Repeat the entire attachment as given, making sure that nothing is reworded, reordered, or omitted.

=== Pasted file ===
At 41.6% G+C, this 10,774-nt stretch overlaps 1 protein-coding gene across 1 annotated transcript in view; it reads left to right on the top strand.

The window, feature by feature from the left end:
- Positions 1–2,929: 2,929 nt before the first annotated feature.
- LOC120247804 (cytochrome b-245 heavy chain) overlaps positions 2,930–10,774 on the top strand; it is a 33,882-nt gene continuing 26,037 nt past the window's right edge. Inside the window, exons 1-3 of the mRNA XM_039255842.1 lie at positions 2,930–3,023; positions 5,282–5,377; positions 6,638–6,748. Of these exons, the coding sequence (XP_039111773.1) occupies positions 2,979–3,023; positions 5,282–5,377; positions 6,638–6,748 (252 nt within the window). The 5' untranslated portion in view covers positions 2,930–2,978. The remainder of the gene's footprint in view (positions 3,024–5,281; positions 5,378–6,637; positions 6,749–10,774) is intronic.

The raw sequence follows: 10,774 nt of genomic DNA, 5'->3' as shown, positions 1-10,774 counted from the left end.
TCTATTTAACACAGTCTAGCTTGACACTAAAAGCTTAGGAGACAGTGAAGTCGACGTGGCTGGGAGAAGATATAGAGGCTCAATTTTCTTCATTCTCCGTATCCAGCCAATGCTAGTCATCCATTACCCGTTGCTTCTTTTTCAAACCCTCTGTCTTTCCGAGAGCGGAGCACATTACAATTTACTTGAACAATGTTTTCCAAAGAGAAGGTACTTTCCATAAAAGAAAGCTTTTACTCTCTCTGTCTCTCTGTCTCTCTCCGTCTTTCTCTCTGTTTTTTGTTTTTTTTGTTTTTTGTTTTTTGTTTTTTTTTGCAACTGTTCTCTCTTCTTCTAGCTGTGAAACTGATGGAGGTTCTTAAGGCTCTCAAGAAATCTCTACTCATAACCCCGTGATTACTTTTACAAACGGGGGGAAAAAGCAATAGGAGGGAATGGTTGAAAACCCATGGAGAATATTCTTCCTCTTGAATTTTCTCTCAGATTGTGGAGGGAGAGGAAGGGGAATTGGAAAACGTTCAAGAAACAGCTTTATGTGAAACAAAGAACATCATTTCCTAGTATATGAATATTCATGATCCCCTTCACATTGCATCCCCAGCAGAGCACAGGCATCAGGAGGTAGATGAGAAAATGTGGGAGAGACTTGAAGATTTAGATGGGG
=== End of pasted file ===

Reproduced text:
At 41.6% G+C, this 10,774-nt stretch overlaps 1 protein-coding gene across 1 annotated transcript in view; it reads left to right on the top strand.

The window, feature by feature from the left end:
- Positions 1–2,929: 2,929 nt before the first annotated feature.
- LOC120247804 (cytochrome b-245 heavy chain) overlaps positions 2,930–10,774 on the top strand; it is a 33,882-nt gene continuing 26,037 nt past the window's right edge. Inside the window, exons 1-3 of the mRNA XM_039255842.1 lie at positions 2,930–3,023; positions 5,282–5,377; positions 6,638–6,748. Of these exons, the coding sequence (XP_039111773.1) occupies positions 2,979–3,023; positions 5,282–5,377; positions 6,638–6,748 (252 nt within the window). The 5' untranslated portion in view covers positions 2,930–2,978. The remainder of the gene's footprint in view (positions 3,024–5,281; positions 5,378–6,637; positions 6,749–10,774) is intronic.

The raw sequence follows: 10,774 nt of genomic DNA, 5'->3' as shown, positions 1-10,774 counted from the left end.
TCTATTTAACACAGTCTAGCTTGACACTAAAAGCTTAGGAGACAGTGAAGTCGACGTGGCTGGGAGAAGATATAGAGGCTCAATTTTCTTCATTCTCCGTATCCAGCCAATGCTAGTCATCCATTACCCGTTGCTTCTTTTTCAAACCCTCTGTCTTTCCGAGAGCGGAGCACATTACAATTTACTTGAACAATGTTTTCCAAAGAGAAGGTACTTTCCATAAAAGAAAGCTTTTACTCTCTCTGTCTCTCTGTCTCTCTCCGTCTTTCTCTCTGTTTTTTGTTTTTTTTGTTTTTTGTTTTTTGTTTTTTTTTGCAACTGTTCTCTCTTCTTCTAGCTGTGAAACTGATGGAGGTTCTTAAGGCTCTCAAGAAATCTCTACTCATAACCCCGTGATTACTTTTACAAACGGGGGGAAAAAGCAATAGGAGGGAATGGTTGAAAACCCATGGAGAATATTCTTCCTCTTGAATTTTCTCTCAGATTGTGGAGGGAGAGGAAGGGGAATTGGAAAACGTTCAAGAAACAGCTTTATGTGAAACAAAGAACATCATTTCCTAGTATATGAATATTCATGATCCCCTTCACATTGCATCCCCAGCAGAGCACAGGCATCAGGAGGTAGATGAGAAAATGTGGGAGAGACTTGAAGATTTAGATGGGG